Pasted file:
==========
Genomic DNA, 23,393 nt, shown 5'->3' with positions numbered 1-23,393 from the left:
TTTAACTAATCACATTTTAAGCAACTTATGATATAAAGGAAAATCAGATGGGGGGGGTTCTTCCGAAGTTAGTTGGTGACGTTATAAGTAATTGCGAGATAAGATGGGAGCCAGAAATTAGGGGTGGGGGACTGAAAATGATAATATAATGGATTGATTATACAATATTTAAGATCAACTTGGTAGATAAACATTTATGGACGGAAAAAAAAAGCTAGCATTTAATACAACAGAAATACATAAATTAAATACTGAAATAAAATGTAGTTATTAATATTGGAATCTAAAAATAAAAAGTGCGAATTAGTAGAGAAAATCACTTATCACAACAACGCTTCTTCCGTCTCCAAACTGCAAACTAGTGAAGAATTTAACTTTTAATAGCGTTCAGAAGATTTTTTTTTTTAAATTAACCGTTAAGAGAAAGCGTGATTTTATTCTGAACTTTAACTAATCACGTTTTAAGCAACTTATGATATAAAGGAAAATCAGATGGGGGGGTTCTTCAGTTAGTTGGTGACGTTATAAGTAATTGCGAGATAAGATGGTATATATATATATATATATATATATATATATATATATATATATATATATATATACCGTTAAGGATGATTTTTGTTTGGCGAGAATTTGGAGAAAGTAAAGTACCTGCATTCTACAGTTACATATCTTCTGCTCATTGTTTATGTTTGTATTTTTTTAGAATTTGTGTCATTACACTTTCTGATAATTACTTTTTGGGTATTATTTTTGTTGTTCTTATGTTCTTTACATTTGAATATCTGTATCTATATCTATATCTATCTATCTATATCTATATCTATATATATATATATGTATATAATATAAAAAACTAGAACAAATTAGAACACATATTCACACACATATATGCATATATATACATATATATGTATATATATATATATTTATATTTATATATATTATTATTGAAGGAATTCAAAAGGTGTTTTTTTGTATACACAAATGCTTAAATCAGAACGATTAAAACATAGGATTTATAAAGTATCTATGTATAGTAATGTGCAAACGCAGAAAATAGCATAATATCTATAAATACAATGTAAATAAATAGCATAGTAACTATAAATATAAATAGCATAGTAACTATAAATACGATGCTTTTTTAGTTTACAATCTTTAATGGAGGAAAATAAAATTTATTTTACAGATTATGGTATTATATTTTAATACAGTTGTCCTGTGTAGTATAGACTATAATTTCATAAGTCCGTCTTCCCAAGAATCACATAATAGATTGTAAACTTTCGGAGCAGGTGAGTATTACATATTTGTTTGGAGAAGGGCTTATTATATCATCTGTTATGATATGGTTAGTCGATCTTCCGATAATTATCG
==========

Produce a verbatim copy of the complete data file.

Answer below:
Genomic DNA, 23,393 nt, shown 5'->3' with positions numbered 1-23,393 from the left:
TTTAACTAATCACATTTTAAGCAACTTATGATATAAAGGAAAATCAGATGGGGGGGGTTCTTCCGAAGTTAGTTGGTGACGTTATAAGTAATTGCGAGATAAGATGGGAGCCAGAAATTAGGGGTGGGGGACTGAAAATGATAATATAATGGATTGATTATACAATATTTAAGATCAACTTGGTAGATAAACATTTATGGACGGAAAAAAAAAGCTAGCATTTAATACAACAGAAATACATAAATTAAATACTGAAATAAAATGTAGTTATTAATATTGGAATCTAAAAATAAAAAGTGCGAATTAGTAGAGAAAATCACTTATCACAACAACGCTTCTTCCGTCTCCAAACTGCAAACTAGTGAAGAATTTAACTTTTAATAGCGTTCAGAAGATTTTTTTTTTTAAATTAACCGTTAAGAGAAAGCGTGATTTTATTCTGAACTTTAACTAATCACGTTTTAAGCAACTTATGATATAAAGGAAAATCAGATGGGGGGGTTCTTCAGTTAGTTGGTGACGTTATAAGTAATTGCGAGATAAGATGGTATATATATATATATATATATATATATATATATATATATATATATATATATATACCGTTAAGGATGATTTTTGTTTGGCGAGAATTTGGAGAAAGTAAAGTACCTGCATTCTACAGTTACATATCTTCTGCTCATTGTTTATGTTTGTATTTTTTTAGAATTTGTGTCATTACACTTTCTGATAATTACTTTTTGGGTATTATTTTTGTTGTTCTTATGTTCTTTACATTTGAATATCTGTATCTATATCTATATCTATCTATCTATATCTATATCTATATATATATATATGTATATAATATAAAAAACTAGAACAAATTAGAACACATATTCACACACATATATGCATATATATACATATATATGTATATATATATATATTTATATTTATATATATTATTATTGAAGGAATTCAAAAGGTGTTTTTTTGTATACACAAATGCTTAAATCAGAACGATTAAAACATAGGATTTATAAAGTATCTATGTATAGTAATGTGCAAACGCAGAAAATAGCATAATATCTATAAATACAATGTAAATAAATAGCATAGTAACTATAAATATAAATAGCATAGTAACTATAAATACGATGCTTTTTTAGTTTACAATCTTTAATGGAGGAAAATAAAATTTATTTTACAGATTATGGTATTATATTTTAATACAGTTGTCCTGTGTAGTATAGACTATAATTTCATAAGTCCGTCTTCCCAAGAATCACATAATAGATTGTAAACTTTCGGAGCAGGTGAGTATTACATATTTGTTTGGAGAAGGGCTTATTATATCATCTGTTATGATATGGTTAGTCGATCTTCCGATAATTATCG